Google Search is not valuable because it is a fantastic tool in the same way a hammer company is valuable because they make fantastic hammers. Much of Google’s value comes from its near-monopoly on global internet searches. Its 92% market share makes it the gatekeeper of much of the world’s information, requiring advertisers to spend $31B annually to get their information in front of users. This monopoly is also essential for collecting behavior data — necessary to build neural networks that further improve search results. This data collection creates a power-centralizing feedback loop. Today, no matter how much money you spend, you can not make a search engine with the same results quality as Google.
Many, many software companies today draw their value from monopoly in this way. Grubhub was just acquired last month for $7.3 billion. Does Grubhub have unique technology that is worth $7.3 billion? Or is it that they can use all the users who have already registered on their platform as a bartering tool to take, in some cases, over 40% in platform fees from struggling restaurants during a pandemic? Amazon draws its value from its monopsony of purchasers, Facebook from how a social network is more valuable when all your friends are on it, and Uber and Lyft form a sort of oligopoly that aggregates both supply and demand. It’s impossible for a monopoly like this to be incentive aligned. Their monopoly power makes them essential to many people’s lives and livelihoods, giving them incredible power over the so-called “users” of their technology. For a perfect monopoly, the question of serving user interests becomes irrelevant to making money. While it would be unfair to describe Grubhub or many other tech companies as perfect monopolies, describing their technologies in the language of tools obscures the monopoly power they do wield. It’s not incorrect to describe these technologies as mere tools, but this ideology’s inability to see technology as monopoly means this way of speaking limits our thinking.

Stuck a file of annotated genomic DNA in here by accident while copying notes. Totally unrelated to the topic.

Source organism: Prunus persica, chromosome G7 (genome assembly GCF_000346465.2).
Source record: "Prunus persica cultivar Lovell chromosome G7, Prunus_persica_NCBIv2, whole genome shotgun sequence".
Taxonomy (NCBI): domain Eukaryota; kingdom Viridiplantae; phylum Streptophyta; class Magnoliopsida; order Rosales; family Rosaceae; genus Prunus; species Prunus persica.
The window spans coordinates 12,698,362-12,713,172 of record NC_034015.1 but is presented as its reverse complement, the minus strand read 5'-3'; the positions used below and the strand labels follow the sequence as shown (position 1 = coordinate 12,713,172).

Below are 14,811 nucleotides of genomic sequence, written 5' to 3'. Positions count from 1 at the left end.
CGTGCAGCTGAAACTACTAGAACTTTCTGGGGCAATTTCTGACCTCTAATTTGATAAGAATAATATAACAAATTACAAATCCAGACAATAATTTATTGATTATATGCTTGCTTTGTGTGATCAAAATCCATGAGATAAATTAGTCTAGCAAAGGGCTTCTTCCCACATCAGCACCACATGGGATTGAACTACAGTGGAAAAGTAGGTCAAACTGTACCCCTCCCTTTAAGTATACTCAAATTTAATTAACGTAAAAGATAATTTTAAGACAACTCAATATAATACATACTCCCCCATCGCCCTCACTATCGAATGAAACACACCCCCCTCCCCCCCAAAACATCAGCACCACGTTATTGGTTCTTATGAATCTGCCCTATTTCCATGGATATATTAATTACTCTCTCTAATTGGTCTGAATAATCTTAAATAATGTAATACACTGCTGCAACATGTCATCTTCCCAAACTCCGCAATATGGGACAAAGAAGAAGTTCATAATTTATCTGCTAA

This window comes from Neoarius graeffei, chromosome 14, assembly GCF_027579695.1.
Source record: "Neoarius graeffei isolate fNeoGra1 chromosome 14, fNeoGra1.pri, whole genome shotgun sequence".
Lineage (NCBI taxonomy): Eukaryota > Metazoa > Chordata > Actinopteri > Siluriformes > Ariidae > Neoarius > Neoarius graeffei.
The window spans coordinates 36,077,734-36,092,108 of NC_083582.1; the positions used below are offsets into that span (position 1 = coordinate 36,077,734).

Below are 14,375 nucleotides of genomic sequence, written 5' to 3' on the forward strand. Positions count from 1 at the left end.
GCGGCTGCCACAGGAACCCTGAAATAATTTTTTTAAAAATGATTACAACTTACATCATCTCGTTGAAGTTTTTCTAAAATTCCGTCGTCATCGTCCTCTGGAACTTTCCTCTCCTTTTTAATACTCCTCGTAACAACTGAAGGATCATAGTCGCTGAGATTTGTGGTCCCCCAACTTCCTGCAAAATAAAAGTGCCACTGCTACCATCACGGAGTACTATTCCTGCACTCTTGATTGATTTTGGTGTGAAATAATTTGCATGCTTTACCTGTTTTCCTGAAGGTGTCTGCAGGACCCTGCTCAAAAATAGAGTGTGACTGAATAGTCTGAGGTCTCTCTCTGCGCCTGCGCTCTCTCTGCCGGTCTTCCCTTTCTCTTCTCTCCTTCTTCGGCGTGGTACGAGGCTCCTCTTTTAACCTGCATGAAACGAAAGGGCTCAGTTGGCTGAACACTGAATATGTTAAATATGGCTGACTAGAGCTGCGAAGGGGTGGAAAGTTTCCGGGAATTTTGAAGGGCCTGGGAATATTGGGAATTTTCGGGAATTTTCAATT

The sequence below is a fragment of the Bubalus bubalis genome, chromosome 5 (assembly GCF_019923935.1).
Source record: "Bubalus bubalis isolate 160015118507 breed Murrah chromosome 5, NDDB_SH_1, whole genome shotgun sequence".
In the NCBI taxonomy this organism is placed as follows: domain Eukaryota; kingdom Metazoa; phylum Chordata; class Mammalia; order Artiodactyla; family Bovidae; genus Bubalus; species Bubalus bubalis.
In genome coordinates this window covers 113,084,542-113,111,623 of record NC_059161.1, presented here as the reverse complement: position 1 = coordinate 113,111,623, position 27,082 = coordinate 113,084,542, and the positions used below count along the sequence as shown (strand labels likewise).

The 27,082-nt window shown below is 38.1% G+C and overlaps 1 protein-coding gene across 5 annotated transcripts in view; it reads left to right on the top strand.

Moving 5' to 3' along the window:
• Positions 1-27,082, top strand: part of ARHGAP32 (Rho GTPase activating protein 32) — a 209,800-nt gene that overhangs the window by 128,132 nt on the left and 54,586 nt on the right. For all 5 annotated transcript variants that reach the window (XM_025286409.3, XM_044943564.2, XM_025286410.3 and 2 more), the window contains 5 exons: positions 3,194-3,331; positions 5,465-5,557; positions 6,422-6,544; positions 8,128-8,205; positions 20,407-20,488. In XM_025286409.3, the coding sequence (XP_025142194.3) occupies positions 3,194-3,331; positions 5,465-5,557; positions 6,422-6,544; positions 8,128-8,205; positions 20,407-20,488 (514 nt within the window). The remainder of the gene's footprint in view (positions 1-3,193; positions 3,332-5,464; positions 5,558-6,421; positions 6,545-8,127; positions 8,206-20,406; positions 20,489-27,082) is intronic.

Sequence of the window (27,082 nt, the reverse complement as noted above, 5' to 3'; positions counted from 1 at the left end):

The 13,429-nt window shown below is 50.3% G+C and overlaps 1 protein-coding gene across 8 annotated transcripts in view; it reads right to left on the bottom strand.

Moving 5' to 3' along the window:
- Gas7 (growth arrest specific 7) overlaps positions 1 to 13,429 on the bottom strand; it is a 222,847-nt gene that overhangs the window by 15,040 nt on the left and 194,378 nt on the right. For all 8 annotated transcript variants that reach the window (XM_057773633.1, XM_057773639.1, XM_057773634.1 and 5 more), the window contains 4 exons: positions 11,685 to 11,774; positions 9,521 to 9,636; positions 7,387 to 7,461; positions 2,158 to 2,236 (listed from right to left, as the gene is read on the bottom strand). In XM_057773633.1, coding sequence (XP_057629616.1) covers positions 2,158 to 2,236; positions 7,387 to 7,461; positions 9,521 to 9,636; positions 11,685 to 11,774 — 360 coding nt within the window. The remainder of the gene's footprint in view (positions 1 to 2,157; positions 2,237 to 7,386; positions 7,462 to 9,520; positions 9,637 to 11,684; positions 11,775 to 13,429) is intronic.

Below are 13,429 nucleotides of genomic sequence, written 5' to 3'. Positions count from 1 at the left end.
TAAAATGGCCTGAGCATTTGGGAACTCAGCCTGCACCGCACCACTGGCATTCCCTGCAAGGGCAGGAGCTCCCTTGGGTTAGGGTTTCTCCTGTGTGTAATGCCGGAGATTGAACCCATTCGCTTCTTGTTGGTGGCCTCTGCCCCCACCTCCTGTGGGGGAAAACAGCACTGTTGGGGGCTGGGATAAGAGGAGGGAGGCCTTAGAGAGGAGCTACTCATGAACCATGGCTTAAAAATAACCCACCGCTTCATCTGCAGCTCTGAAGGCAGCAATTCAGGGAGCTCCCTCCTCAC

Beyond just being a failed theory of ethical technology, incentive alignment in many cases works against this stated goal, because tech companies wield it to obscure their monopoly power. If we want to truly challenge the power of big tech, we have to stop promoting the myth of incentive alignment, and we must stop describing technologies like Google Search using the vocabulary of tools.
You’re reading Five Decades of Access to Tools, a four-part blog series. New posts every several months.
- Part 1: The Limits and Lies of Incentive Alignment (you are here)